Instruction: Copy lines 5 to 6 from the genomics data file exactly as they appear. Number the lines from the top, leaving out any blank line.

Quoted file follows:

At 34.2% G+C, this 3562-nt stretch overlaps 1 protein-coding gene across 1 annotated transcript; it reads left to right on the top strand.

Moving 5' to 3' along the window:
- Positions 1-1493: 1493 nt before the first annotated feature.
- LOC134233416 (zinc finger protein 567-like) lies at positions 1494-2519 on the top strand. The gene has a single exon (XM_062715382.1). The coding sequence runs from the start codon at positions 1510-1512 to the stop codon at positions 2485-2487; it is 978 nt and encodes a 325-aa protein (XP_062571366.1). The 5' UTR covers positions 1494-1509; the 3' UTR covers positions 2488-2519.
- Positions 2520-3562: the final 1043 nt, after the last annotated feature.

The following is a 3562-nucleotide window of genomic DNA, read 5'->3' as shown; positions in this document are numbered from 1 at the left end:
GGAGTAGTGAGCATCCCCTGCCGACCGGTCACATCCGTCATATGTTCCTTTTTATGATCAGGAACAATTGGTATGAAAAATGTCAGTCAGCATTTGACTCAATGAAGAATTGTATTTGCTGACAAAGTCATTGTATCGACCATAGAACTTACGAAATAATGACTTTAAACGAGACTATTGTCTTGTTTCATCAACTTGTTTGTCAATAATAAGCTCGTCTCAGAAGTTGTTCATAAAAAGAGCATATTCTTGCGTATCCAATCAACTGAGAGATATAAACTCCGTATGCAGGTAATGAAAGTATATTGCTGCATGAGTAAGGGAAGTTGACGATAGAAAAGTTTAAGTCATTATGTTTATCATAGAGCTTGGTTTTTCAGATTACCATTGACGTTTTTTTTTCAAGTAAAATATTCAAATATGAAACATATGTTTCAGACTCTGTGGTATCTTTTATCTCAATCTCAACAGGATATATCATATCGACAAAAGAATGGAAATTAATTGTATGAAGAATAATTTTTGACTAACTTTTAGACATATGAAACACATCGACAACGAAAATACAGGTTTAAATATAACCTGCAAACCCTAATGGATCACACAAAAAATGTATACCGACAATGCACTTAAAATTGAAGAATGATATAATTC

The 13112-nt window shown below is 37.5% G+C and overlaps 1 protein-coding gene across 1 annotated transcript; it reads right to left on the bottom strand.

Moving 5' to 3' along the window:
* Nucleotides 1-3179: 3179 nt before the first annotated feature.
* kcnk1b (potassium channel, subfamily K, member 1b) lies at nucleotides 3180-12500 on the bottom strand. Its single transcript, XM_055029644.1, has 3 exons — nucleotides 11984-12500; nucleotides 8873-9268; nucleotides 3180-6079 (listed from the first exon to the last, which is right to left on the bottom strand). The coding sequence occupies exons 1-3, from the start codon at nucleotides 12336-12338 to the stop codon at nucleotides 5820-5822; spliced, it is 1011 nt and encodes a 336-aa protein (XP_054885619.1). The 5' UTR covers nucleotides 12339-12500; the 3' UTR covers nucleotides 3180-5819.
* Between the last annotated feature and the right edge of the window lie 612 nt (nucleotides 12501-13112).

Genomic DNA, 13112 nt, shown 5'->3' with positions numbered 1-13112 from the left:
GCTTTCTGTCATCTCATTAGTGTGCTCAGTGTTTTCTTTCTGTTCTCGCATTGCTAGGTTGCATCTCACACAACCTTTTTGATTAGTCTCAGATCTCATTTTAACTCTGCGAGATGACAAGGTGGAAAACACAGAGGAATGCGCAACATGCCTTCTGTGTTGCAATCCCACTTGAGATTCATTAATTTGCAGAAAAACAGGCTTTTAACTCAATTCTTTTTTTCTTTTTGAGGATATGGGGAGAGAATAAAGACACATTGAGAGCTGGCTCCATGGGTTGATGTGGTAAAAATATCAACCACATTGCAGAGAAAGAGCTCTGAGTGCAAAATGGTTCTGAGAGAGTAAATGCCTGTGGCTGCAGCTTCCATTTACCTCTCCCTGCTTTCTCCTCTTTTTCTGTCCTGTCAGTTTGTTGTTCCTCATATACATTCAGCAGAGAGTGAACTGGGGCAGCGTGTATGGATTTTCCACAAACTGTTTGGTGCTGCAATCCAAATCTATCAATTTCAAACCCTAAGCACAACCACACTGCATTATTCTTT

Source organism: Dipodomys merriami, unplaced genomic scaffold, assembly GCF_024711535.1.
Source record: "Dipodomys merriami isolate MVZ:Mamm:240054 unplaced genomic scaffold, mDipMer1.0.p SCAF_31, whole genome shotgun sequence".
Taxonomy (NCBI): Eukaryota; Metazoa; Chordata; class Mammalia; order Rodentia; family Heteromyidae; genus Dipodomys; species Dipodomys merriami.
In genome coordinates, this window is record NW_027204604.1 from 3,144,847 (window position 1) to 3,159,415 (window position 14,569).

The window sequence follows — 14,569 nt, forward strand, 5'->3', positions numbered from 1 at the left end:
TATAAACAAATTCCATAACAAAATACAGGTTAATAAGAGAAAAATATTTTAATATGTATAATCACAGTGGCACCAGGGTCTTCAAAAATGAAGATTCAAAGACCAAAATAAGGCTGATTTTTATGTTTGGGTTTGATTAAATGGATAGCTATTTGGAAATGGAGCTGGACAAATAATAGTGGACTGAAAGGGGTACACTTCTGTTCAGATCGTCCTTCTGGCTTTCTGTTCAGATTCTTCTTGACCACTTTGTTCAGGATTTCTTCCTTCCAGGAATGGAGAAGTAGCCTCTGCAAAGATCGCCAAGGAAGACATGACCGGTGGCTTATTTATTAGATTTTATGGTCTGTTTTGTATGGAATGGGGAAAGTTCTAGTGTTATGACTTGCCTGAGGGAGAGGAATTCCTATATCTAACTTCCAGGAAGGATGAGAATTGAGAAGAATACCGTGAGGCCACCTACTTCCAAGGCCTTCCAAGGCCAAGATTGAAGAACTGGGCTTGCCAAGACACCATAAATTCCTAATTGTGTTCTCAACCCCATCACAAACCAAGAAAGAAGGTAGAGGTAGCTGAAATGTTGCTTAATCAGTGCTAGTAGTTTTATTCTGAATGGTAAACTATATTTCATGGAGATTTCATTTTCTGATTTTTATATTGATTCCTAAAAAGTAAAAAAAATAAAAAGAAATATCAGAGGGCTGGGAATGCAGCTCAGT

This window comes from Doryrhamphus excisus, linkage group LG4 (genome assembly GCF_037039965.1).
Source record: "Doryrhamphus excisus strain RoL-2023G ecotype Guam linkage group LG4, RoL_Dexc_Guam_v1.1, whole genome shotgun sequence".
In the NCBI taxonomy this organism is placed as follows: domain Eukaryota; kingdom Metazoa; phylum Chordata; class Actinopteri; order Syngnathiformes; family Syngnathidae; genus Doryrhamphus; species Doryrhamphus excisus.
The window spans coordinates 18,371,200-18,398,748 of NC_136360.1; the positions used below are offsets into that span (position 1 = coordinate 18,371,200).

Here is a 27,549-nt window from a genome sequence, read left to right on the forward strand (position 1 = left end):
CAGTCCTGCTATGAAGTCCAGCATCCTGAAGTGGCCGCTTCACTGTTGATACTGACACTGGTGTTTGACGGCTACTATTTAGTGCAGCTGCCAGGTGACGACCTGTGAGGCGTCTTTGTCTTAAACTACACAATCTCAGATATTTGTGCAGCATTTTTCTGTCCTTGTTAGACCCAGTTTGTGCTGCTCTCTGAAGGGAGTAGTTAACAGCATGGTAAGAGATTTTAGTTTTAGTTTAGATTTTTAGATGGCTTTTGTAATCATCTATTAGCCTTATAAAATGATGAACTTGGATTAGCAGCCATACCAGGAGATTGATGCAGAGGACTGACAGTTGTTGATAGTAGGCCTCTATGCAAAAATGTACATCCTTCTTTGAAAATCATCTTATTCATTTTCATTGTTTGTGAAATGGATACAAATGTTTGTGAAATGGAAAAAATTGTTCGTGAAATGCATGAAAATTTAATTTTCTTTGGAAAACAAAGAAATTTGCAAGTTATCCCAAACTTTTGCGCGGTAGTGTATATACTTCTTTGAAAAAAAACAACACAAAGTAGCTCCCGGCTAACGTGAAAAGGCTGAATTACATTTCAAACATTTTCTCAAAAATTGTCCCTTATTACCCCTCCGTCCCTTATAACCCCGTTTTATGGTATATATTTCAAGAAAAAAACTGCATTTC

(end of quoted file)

- Positions 2520-3562: the final 1043 nt, after the last annotated feature.

The following is a 3562-nucleotide window of genomic DNA, read 5'->3' as shown; positions in this document are numbered from 1 at the left end: